An almanac (also spelled almanack and almanach) is an annual publication that contains tabular information in a particular field organized according to a calendar. Astronomical data and various statistics are also found in almanacs, such as the times of the rising and setting of the sun and moon, eclipses, hours of full tide, stated festivals of churches, terms of courts, lists of all types, timelines, and more.
- 1 Etymology
- 2 Early almanacs
- 3 Contemporary almanacs
- 4 The Old Farmer's Almanac
- 5 Whitaker's Almanack
- 6 The New York Times Almanac
- 7 TIME Almanac with Information Please
- 8 The World Almanac and Book of Facts
- 9 Almanacs by Country of Publication
- 10 See also
- 11 Notes
- 12 References
- 13 External links
- 14 Credits
The calendar is not only a tool for organizing information and dates, but it acts as an important reference point for religious, astronomical, agricultural, political, and other activities. The almanac is a natural byproduct of the calender and serves as a reference source for all civilizations and cultures. This article primarily deals with almanacs developed in Western civilizations.
The word "almanac" was borrowed into English from the al-manakh (Glick, Livesey, and Wallis 2005, 29). The ultimate origin of the word is unknown, but both Arabic manah, "to reckon," and Egyptian almenichiata (Lampe 1961, 78), "the supernatural rulers of the celestial bodies," have been suggested.
The origin of the almanac can be traced back to ancient Babylonian astronomy, when tables of planetary periods were produced in order to predict lunar and planetary phenomena (Glick, Livesey, and Wallis 2005, 29).
The precursor to the almanac was the Hellenistic astronomical and meteorological calendar, the parapegma, a stone in which the days of the month were indicated by movable pegs inserted into bored holes. According to Diogenes Laertius, Parapegma was the title of a book by Democritus. Ptolemy, the Alexandrian astronomer (second century) wrote a treatise, Phaseis—"phases of fixed stars and collection of weather-changes" is the translation of its full title—the core of which is a parapegma, a list of dates of regular seasonal weather changes, first appearances and last appearances of stars or constellations at sunrise or sunset, and solar events such as solstices, all organized according to the solar year. With the astronomical computations were expected weather phenomena, composed as a digest of observations made by various authorities of the past. Parapegmata had been composed for centuries. Similar treatises called Zij were later written in medieval Islamic astronomy.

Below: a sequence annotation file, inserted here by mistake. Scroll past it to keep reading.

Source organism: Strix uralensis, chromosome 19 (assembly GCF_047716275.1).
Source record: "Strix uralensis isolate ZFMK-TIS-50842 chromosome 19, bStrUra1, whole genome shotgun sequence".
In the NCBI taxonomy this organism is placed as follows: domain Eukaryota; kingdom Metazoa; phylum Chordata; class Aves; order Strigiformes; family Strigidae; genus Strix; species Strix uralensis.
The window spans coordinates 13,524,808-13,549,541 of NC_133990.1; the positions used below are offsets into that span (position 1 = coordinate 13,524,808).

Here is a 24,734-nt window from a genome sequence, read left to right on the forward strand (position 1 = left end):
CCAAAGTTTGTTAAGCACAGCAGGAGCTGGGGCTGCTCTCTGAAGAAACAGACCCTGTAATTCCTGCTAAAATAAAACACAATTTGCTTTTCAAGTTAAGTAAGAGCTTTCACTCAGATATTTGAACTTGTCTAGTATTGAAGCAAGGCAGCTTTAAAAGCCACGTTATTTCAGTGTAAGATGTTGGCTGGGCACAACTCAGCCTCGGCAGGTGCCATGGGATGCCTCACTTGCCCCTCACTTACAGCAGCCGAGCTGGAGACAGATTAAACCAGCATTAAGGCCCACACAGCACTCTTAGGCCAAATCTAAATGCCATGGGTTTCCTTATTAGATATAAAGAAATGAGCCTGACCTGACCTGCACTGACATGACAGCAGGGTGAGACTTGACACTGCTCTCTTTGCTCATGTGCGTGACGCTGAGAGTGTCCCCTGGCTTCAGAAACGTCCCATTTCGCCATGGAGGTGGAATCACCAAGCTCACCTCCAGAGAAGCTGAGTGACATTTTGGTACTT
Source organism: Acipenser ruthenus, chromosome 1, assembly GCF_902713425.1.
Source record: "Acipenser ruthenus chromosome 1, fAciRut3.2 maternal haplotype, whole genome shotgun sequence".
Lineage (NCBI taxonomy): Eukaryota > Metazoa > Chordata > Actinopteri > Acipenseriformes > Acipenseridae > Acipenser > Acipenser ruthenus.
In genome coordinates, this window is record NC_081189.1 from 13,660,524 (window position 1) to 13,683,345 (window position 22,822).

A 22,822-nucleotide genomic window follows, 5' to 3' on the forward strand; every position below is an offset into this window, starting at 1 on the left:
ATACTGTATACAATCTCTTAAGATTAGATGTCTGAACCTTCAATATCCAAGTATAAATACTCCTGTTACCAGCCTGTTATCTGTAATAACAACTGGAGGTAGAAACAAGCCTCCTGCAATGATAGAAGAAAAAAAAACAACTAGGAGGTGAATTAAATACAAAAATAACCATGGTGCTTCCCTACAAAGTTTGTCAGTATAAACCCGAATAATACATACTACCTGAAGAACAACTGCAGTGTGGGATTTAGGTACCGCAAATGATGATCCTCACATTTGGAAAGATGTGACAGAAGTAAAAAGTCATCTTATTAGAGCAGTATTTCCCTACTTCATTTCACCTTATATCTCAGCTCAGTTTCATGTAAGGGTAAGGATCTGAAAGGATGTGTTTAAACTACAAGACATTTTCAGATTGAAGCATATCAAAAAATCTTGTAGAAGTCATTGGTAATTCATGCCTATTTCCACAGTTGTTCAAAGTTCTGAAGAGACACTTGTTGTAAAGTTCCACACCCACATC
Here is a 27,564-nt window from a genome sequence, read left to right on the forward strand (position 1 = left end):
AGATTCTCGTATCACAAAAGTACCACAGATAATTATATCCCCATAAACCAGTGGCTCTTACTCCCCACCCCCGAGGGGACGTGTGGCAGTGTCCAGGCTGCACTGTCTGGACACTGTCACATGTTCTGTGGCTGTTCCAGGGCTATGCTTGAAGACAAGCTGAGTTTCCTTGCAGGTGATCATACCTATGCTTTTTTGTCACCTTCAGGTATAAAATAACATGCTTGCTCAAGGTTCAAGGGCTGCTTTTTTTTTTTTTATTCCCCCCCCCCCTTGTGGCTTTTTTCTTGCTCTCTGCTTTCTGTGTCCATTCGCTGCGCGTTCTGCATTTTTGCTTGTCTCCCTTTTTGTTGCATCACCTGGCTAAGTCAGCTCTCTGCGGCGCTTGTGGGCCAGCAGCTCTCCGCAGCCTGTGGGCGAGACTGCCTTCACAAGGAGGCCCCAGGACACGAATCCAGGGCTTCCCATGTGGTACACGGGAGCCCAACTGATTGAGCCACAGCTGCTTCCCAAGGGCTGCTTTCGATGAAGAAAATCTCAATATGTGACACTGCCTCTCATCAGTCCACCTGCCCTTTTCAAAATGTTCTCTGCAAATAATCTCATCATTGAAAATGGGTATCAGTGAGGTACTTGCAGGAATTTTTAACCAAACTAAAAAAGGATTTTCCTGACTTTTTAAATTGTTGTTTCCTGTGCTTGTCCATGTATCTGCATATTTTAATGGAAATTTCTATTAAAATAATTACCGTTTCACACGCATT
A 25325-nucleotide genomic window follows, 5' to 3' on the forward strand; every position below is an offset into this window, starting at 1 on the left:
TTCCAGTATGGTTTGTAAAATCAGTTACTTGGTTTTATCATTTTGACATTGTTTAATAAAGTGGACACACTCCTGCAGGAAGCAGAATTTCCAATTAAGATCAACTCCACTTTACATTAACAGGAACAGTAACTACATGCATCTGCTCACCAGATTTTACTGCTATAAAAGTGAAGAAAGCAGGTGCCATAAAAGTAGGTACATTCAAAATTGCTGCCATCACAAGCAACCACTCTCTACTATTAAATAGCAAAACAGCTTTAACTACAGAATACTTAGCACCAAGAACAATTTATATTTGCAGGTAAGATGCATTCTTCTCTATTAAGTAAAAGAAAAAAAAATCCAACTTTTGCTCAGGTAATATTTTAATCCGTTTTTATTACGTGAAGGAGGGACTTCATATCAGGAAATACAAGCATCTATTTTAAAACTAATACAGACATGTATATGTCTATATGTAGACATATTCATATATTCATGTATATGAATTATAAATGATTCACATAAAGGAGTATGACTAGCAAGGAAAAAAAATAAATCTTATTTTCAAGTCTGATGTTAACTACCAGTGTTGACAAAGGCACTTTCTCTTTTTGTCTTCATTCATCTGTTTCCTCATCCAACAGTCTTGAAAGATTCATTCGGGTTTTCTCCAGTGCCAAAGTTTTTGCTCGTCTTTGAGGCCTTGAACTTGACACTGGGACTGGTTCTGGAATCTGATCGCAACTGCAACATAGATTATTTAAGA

Ptolemy believed that the astronomical phenomena caused the changes in seasonal weather; his explanation of why there was not an exact correlation of these events was that the physical influences of other heavenly bodies also came into play. Hence for him, weather prediction was a special division of astrology.
The modern almanac differs from Babylonian, Ptolemaic and Zij tables. In the modern almanac, "the entries found in the almanacs give directly the positions of the celestial bodies and need no further computation," in contrast to the more common "auxiliary astronomical tables" based on Ptolemy's Almagest. The earliest known almanac in this modern sense is the Almanac of Azarqueil written in 1088 by Abū Ishāq Ibrāhīm al-Zarqālī (Latinized as Azarqueil) in Toledo, al-Andalus. The work provided the true daily positions of the sun, moon and planets for four years from 1088 to 1092, as well as many other related tables. A Latin translation and adaptation of the work appeared as the Tables of Toledo in the twelfth century and the Alfonsine tables in the thirteenth century (Glick, Livesey, and Wallis 2005).
After almanacs were devised, people still saw little difference between predicting the movements of the stars and tides and predicting the future as in divination. Early almanacs therefore contained general horoscopes in addition to concrete information. In 1150 Solomon Jarchus created such an almanac considered to be among the first modern almanacs. Copies of twelfth-century almanacs are found in the British Museum, and in the Universities of Oxford and Cambridge. In 1300, Petrus de Dacia created an almanac (Savilian Library, Oxford). This was the same year Roger Bacon, OFM, produced his as well. In 1327, Walter de Elvendene created an almanac and later on John Somers of Oxford, in 1380. In 1386, Nicholas de Lynne, Oxford produced an almanac. In 1457, the first printed almanac was published at Mainz, by Gutenberg. Regio-Montanus produced an almanac in 1472 (Nuremberg 1472), which was continued in print for several centuries in many editions. In 1497, the Sheapheard’s Kalendar, translated from French (Richard Pynson) is the first English printed almanac. Richard Allestree's almanac is one of the first modern English almanacs (William Stansby 1633). In British America William Pierce of Harvard College published the first American almanac entitled, An Almanac for New England for the year 1639 Cambridge, Massachusetts. Harvard became the first center for the annual publication of almanacs with various editors including Samuel Danforth, Oakes, Cheever, Chauncey, Dudley, Foster, et alia. An almanac maker going under the pseudonym of Poor Richard, Knight of the Burnt Island, began to publish [Poor Robin's Almanack] one of the first comic almanacs that parodied these horoscopes in its 1664 issue, which included sayings like, "This month we may expect to hear of the Death of some Man, Woman, or Child, either in Kent or Christendom." Other noteworthy comic almanacs include those published from 1687-1702 by John Tully of Saybrook, Connecticut. The most important early American almanacs were made from 1726-1775 by Nathaniel Ames of Dedham, Massachusetts. A few years later James Franklin began publishing the Rhode-Island Almanack beginning in 1728. Five years later his brother Benjamin Franklin began publishing, Poor Richard’s Almanack from 1733-1758. The best source for American almanacs is Milton Drake, Almanacs of the United States written in 2 volumes.
Currently published almanacs such as Whitaker's Almanack have expanded their scope and contents beyond that of their historical counterparts. Modern almanacs include a comprehensive presentation of statistical and descriptive data that encompasses the entire world. Contents also include discussions of topical developments and a summary of recent historical events. Other currently published almanacs (ca. 2006) include TIME Almanac with Information Please, World Almanac and Book of Facts, and The Old Farmer's Almanac.